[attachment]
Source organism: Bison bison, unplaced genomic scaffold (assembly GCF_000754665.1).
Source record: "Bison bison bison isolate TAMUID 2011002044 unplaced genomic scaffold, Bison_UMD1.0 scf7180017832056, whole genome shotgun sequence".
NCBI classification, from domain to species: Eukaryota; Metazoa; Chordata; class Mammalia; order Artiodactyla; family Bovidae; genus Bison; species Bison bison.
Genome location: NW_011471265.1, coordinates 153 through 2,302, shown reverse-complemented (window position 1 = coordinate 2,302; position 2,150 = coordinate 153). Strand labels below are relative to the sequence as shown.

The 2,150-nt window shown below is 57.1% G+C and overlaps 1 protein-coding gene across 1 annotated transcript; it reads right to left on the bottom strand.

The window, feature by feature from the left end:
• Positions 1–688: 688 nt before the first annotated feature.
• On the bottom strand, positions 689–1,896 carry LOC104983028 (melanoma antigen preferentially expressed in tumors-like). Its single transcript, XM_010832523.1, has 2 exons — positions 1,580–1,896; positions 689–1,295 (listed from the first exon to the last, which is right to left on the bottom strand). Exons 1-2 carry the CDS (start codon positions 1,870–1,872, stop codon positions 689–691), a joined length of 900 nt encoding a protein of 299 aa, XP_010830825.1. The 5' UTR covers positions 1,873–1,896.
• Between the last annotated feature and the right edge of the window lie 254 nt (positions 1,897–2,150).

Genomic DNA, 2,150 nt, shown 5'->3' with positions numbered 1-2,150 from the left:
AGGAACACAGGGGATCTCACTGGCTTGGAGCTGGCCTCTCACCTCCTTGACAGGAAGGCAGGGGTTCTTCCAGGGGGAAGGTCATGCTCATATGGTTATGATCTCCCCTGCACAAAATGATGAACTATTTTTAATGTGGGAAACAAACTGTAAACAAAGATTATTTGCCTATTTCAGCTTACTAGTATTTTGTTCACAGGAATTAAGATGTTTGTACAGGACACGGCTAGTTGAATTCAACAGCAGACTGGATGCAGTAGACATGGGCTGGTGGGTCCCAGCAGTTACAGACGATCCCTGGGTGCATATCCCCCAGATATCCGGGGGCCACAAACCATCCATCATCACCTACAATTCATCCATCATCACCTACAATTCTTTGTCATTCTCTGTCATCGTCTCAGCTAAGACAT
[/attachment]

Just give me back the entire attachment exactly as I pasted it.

Source organism: Bison bison, unplaced genomic scaffold (assembly GCF_000754665.1).
Source record: "Bison bison bison isolate TAMUID 2011002044 unplaced genomic scaffold, Bison_UMD1.0 scf7180017832056, whole genome shotgun sequence".
NCBI classification, from domain to species: Eukaryota; Metazoa; Chordata; class Mammalia; order Artiodactyla; family Bovidae; genus Bison; species Bison bison.
Genome location: NW_011471265.1, coordinates 153 through 2,302, shown reverse-complemented (window position 1 = coordinate 2,302; position 2,150 = coordinate 153). Strand labels below are relative to the sequence as shown.

The 2,150-nt window shown below is 57.1% G+C and overlaps 1 protein-coding gene across 1 annotated transcript; it reads right to left on the bottom strand.

The window, feature by feature from the left end:
• Positions 1–688: 688 nt before the first annotated feature.
• On the bottom strand, positions 689–1,896 carry LOC104983028 (melanoma antigen preferentially expressed in tumors-like). Its single transcript, XM_010832523.1, has 2 exons — positions 1,580–1,896; positions 689–1,295 (listed from the first exon to the last, which is right to left on the bottom strand). Exons 1-2 carry the CDS (start codon positions 1,870–1,872, stop codon positions 689–691), a joined length of 900 nt encoding a protein of 299 aa, XP_010830825.1. The 5' UTR covers positions 1,873–1,896.
• Between the last annotated feature and the right edge of the window lie 254 nt (positions 1,897–2,150).

Genomic DNA, 2,150 nt, shown 5'->3' with positions numbered 1-2,150 from the left:
AGGAACACAGGGGATCTCACTGGCTTGGAGCTGGCCTCTCACCTCCTTGACAGGAAGGCAGGGGTTCTTCCAGGGGGAAGGTCATGCTCATATGGTTATGATCTCCCCTGCACAAAATGATGAACTATTTTTAATGTGGGAAACAAACTGTAAACAAAGATTATTTGCCTATTTCAGCTTACTAGTATTTTGTTCACAGGAATTAAGATGTTTGTACAGGACACGGCTAGTTGAATTCAACAGCAGACTGGATGCAGTAGACATGGGCTGGTGGGTCCCAGCAGTTACAGACGATCCCTGGGTGCATATCCCCCAGATATCCGGGGGCCACAAACCATCCATCATCACCTACAATTCATCCATCATCACCTACAATTCTTTGTCATTCTCTGTCATCGTCTCAGCTAAGACAT